Affluence + Secularism = Boredom = Leftism
Just as physicists look for equations to explain the natural world, I have always thought it useful to look for equations to explain human nature. For example, in my book on happiness, I offer this equation: U = I - R. Unhappiness = Image - Reality. The difference between the images we have for our life and the reality of our life is one way of measuring how much unhappiness we experience.
Here, I offer another theorem, this time to help explain leftism.
A + S = B = L
The search for an equation to help explain leftism (as distinguished from traditional liberalism) emanates from these facts:
Most leftists come from the upper and upper-middle class. This was true for the two founders of leftism, Karl Marx and Friedrich Engels. Marx was supported by his family and by Engels, who was a wealthy businessman and the son of a very wealthy businessman. All the Western spies for the Soviet Union were economically secure. And the great funder of radical causes today is a billionaire -- George Soros.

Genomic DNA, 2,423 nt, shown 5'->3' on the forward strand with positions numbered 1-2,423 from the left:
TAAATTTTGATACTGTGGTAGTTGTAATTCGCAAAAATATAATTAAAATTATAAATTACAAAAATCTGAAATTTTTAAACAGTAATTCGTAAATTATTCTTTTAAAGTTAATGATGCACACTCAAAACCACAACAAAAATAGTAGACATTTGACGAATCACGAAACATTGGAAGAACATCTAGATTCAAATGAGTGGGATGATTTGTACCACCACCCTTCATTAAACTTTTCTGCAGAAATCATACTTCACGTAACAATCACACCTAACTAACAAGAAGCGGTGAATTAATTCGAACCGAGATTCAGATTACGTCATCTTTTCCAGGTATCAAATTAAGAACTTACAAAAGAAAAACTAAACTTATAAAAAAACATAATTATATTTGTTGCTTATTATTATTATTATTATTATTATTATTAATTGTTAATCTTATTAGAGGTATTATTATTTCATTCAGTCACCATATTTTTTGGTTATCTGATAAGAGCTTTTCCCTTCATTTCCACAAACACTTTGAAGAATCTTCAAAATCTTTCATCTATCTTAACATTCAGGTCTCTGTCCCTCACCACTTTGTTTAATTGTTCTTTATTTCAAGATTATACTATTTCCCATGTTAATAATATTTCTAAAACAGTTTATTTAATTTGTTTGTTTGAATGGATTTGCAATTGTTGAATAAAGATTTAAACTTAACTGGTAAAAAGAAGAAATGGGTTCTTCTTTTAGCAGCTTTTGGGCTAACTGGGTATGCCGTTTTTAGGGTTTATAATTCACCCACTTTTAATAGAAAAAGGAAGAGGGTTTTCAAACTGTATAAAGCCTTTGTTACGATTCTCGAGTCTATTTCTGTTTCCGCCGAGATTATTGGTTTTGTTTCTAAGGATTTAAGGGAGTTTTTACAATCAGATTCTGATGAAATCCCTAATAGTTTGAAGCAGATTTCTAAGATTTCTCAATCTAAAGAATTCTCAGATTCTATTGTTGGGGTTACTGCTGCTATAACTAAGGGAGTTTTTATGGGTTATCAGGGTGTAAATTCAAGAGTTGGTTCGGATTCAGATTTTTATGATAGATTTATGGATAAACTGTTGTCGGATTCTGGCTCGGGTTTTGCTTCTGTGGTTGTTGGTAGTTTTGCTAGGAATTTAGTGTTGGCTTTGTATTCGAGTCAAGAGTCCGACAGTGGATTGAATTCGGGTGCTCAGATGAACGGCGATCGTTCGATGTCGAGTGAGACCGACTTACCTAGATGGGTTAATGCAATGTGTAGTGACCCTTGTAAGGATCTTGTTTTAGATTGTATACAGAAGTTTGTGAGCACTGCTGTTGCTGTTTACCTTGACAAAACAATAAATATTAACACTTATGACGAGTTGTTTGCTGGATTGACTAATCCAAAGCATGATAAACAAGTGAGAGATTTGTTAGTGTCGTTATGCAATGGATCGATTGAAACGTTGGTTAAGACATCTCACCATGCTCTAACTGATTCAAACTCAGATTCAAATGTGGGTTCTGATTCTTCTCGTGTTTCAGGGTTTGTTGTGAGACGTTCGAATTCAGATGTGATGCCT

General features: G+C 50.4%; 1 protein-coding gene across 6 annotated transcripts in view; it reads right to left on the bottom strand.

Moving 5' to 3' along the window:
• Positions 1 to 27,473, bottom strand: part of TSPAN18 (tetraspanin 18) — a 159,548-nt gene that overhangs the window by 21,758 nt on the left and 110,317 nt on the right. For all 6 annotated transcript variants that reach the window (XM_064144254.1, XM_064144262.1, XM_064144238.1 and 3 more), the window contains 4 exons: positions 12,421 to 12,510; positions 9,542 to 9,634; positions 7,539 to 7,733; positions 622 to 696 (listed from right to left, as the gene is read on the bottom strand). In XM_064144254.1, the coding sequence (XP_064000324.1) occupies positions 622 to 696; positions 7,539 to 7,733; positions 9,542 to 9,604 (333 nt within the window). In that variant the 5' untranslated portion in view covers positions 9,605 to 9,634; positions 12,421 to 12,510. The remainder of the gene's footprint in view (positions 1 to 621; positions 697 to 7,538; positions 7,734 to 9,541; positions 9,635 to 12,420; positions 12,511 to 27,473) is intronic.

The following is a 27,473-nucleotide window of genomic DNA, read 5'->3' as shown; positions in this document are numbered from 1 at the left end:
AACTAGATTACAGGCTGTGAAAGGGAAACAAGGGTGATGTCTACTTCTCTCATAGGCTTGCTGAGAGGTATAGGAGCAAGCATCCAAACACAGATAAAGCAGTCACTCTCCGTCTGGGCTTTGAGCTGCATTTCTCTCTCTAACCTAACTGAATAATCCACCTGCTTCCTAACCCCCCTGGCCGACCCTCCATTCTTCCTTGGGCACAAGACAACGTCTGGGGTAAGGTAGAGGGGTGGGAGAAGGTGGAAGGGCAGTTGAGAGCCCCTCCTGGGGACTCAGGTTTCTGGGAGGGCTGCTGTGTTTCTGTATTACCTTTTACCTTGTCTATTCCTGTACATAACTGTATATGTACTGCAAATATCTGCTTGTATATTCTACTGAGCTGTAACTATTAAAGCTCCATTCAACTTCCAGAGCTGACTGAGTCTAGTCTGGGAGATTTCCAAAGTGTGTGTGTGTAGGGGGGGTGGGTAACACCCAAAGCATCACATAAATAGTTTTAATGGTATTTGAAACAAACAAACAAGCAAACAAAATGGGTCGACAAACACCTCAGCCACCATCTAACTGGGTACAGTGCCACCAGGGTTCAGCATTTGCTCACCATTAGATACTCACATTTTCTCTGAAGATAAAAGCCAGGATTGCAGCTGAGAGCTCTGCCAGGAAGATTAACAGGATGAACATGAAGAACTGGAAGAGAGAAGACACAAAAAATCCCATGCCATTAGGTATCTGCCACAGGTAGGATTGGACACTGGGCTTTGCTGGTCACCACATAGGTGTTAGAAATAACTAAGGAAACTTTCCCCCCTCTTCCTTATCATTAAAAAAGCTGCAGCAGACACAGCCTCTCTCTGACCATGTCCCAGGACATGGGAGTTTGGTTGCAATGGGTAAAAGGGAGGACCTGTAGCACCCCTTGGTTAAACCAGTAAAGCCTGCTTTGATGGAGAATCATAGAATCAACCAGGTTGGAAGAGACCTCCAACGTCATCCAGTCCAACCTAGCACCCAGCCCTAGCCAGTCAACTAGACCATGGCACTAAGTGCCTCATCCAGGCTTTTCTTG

Nearly all leftists are irreligious people. And the breeding place of leftism, the university, is the most secular institution in modern society.
These two facts produce a problem: Many people lack meaning in their lives. And lack of meaning is another way of stating "boredom" -- a boredom of the soul.
People need meaning. After food, that is the greatest human need. As important as sex is, there are happy people who go without sex (loss of a partner, never having found a partner, vows of chastity), but there are no happy people who go without meaning (no matter how much sex they have).
This need for meaning has traditionally been met by four things: religion, family, providing for oneself and one's family, and patriotism. And all are fading.
Let's begin with religion. In America today, religion is in sharp decline. According to Pew Research, more than a third of all Americans born after 1980 identify with no religion. That is the highest percentage ever. In a recent Gallup Poll, only 47% of American adults said they were members of a church, mosque or synagogue. It was the first time since Gallup began asking Americans about religious membership in the 1930s that a majority of Americans said they were not members of a church, mosque or synagogue.